Statistical mechanics for natural flocks of birds

William Bialek, Andrea Cavagna, Irene Giardina, Thierry Mora, Edmondo Silvestri, Massimiliano Viale, Aleksandra M. Walczak

Research output: Contribution to journalArticlepeer-review

483 Scopus citations


Flocking is a typical example of emergent collective behavior, where interactions between individuals produce collective patterns on the large scale. Here we show how a quantitative microscopic theory for directional ordering in a flock can be derived directly from field data. We construct the minimally structured (maximum entropy) model consistent with experimental correlations in large flocks of starlings. The maximum entropy model shows that local, pairwise interactions between birds are sufficient to correctly predict the propagation of order throughout entire flocks of starlings, with no free parameters. We also find that the number of interacting neighbors is independent of flock density, confirming that interactions are ruled by topological rather than metric distance. Finally, by comparing flocks of different sizes, the model correctly accounts for the observed scale invariance of long-range correlations among the fluctuations in flight direction.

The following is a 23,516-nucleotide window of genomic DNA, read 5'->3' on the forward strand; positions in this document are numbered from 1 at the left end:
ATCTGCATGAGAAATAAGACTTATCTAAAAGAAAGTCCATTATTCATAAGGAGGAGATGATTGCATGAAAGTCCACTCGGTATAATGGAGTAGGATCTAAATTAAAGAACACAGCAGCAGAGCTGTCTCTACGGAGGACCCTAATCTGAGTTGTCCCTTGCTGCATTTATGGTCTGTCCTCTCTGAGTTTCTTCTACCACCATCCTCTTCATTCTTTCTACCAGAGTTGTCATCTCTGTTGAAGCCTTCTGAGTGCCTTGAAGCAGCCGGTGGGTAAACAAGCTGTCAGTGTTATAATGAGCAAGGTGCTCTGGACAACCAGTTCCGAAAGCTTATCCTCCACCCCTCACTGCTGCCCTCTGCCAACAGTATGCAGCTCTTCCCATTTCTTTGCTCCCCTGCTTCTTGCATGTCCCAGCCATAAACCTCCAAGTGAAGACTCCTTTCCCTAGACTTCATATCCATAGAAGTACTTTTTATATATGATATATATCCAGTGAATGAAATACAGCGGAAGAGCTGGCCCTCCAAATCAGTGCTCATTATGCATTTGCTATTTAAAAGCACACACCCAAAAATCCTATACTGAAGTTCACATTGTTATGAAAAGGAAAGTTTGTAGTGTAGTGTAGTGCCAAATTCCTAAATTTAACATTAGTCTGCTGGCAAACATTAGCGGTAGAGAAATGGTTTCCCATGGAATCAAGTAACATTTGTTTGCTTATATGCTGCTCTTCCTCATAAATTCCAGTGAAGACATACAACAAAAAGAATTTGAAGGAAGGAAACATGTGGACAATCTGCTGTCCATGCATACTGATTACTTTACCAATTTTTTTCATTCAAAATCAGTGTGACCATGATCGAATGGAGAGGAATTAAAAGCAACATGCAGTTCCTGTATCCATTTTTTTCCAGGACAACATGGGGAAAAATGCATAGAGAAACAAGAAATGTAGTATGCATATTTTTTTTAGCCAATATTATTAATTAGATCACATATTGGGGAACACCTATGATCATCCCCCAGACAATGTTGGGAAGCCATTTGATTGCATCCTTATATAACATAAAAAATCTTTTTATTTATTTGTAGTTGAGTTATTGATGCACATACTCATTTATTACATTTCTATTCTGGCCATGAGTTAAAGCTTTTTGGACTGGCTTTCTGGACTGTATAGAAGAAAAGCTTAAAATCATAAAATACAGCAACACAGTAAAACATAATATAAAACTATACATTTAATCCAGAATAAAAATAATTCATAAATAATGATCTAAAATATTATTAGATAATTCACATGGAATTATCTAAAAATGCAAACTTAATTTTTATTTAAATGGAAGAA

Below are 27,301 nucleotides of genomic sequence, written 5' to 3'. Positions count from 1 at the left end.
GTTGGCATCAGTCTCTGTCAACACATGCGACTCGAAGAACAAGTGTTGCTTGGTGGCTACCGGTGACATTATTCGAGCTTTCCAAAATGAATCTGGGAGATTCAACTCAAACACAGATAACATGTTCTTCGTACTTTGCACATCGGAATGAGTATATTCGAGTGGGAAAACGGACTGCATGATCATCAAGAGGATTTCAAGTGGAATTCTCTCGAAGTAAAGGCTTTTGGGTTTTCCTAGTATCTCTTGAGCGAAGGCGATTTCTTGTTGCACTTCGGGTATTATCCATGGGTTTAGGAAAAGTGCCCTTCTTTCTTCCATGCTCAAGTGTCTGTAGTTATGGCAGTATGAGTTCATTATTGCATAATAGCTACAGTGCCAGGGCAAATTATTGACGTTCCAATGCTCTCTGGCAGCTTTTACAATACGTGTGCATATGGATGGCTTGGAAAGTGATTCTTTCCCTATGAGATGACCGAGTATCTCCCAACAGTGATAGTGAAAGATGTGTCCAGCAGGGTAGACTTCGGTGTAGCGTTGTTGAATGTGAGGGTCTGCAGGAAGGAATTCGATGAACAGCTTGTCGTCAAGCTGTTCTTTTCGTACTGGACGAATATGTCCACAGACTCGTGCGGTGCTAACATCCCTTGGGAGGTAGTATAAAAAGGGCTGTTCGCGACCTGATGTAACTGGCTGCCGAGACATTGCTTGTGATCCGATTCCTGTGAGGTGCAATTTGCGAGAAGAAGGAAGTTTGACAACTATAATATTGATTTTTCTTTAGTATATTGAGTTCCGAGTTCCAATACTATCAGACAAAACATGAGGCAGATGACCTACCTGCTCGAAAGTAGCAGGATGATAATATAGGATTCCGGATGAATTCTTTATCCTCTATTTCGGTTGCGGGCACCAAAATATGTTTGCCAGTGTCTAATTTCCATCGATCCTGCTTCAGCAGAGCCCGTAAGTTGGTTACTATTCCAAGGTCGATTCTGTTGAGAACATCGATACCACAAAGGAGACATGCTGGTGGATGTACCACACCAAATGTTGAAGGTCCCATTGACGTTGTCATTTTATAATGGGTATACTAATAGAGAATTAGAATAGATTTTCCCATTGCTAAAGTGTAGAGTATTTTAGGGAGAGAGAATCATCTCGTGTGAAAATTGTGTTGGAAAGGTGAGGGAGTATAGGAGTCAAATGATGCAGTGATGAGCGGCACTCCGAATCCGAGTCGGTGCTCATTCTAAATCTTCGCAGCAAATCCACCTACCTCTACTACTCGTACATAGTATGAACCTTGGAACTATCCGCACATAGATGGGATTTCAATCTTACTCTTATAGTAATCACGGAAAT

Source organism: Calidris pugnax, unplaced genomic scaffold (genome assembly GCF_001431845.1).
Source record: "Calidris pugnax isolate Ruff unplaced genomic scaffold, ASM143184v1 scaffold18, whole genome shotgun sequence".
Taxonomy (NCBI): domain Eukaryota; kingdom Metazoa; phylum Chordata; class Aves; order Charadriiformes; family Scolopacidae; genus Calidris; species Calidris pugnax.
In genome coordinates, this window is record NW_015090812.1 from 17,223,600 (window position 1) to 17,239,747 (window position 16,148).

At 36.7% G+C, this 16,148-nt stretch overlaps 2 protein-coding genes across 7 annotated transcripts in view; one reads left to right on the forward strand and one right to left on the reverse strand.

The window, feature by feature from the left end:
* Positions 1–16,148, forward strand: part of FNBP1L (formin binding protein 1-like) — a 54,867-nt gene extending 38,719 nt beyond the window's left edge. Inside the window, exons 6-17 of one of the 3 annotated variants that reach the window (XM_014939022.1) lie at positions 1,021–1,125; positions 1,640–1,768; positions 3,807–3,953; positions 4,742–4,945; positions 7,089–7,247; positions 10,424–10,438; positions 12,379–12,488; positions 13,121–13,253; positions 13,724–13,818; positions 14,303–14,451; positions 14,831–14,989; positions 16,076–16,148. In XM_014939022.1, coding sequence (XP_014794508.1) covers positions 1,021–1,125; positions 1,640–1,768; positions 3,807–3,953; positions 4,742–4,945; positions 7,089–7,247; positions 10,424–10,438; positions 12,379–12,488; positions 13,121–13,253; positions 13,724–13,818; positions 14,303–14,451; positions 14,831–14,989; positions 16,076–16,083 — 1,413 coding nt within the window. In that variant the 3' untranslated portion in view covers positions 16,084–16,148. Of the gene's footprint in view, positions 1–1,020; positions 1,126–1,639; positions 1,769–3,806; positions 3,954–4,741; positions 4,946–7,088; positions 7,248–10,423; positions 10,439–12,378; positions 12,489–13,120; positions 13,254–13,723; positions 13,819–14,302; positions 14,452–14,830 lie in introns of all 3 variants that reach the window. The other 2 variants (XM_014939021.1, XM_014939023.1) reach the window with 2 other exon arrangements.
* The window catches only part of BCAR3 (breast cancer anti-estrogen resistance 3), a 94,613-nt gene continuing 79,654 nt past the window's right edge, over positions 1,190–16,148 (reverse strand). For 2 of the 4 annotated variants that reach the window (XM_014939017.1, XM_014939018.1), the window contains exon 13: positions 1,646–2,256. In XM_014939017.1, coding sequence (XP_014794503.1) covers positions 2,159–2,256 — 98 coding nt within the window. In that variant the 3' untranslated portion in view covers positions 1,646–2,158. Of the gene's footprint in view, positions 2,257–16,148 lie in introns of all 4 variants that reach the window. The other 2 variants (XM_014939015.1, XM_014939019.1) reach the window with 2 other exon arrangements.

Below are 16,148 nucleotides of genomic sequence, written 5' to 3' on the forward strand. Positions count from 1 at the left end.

Original languageEnglish (US)
Pages (from-to)4786-4791
Number of pages6
JournalProceedings of the National Academy of Sciences of the United States of America
Issue number13
StatePublished - Mar 27 2012

All Science Journal Classification (ASJC) codes

  • General


  • Animal groups
  • Statistical inference


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